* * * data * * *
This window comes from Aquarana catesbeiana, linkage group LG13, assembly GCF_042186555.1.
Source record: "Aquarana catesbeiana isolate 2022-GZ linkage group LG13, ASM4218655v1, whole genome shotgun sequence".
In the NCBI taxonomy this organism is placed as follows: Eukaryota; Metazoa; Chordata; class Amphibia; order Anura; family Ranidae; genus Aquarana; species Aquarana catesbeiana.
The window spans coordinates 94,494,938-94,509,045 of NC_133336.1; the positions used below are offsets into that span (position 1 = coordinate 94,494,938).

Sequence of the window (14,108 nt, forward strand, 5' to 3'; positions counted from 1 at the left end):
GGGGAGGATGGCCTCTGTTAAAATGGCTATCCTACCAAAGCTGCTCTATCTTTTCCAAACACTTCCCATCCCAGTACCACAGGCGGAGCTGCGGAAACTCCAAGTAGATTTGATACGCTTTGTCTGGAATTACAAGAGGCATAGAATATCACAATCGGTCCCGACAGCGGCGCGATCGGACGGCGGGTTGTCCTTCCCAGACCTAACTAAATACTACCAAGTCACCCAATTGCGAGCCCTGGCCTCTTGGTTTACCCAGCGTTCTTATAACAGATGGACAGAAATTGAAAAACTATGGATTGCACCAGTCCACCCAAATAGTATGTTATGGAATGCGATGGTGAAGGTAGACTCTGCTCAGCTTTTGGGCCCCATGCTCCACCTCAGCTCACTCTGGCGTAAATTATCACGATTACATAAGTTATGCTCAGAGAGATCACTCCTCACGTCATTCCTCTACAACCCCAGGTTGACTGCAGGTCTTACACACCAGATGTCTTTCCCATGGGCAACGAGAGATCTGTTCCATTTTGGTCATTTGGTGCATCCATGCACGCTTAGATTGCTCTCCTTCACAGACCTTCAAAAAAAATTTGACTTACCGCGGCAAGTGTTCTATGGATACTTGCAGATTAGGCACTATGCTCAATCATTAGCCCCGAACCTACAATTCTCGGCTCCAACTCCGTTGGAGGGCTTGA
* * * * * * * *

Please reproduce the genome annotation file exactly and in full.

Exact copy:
This window comes from Aquarana catesbeiana, linkage group LG13, assembly GCF_042186555.1.
Source record: "Aquarana catesbeiana isolate 2022-GZ linkage group LG13, ASM4218655v1, whole genome shotgun sequence".
In the NCBI taxonomy this organism is placed as follows: Eukaryota; Metazoa; Chordata; class Amphibia; order Anura; family Ranidae; genus Aquarana; species Aquarana catesbeiana.
The window spans coordinates 94,494,938-94,509,045 of NC_133336.1; the positions used below are offsets into that span (position 1 = coordinate 94,494,938).

Sequence of the window (14,108 nt, forward strand, 5' to 3'; positions counted from 1 at the left end):
GGGGAGGATGGCCTCTGTTAAAATGGCTATCCTACCAAAGCTGCTCTATCTTTTCCAAACACTTCCCATCCCAGTACCACAGGCGGAGCTGCGGAAACTCCAAGTAGATTTGATACGCTTTGTCTGGAATTACAAGAGGCATAGAATATCACAATCGGTCCCGACAGCGGCGCGATCGGACGGCGGGTTGTCCTTCCCAGACCTAACTAAATACTACCAAGTCACCCAATTGCGAGCCCTGGCCTCTTGGTTTACCCAGCGTTCTTATAACAGATGGACAGAAATTGAAAAACTATGGATTGCACCAGTCCACCCAAATAGTATGTTATGGAATGCGATGGTGAAGGTAGACTCTGCTCAGCTTTTGGGCCCCATGCTCCACCTCAGCTCACTCTGGCGTAAATTATCACGATTACATAAGTTATGCTCAGAGAGATCACTCCTCACGTCATTCCTCTACAACCCCAGGTTGACTGCAGGTCTTACACACCAGATGTCTTTCCCATGGGCAACGAGAGATCTGTTCCATTTTGGTCATTTGGTGCATCCATGCACGCTTAGATTGCTCTCCTTCACAGACCTTCAAAAAAAATTTGACTTACCGCGGCAAGTGTTCTATGGATACTTGCAGATTAGGCACTATGCTCAATCATTAGCCCCGAACCTACAATTCTCGGCTCCAACTCCGTTGGAGGGCTTGA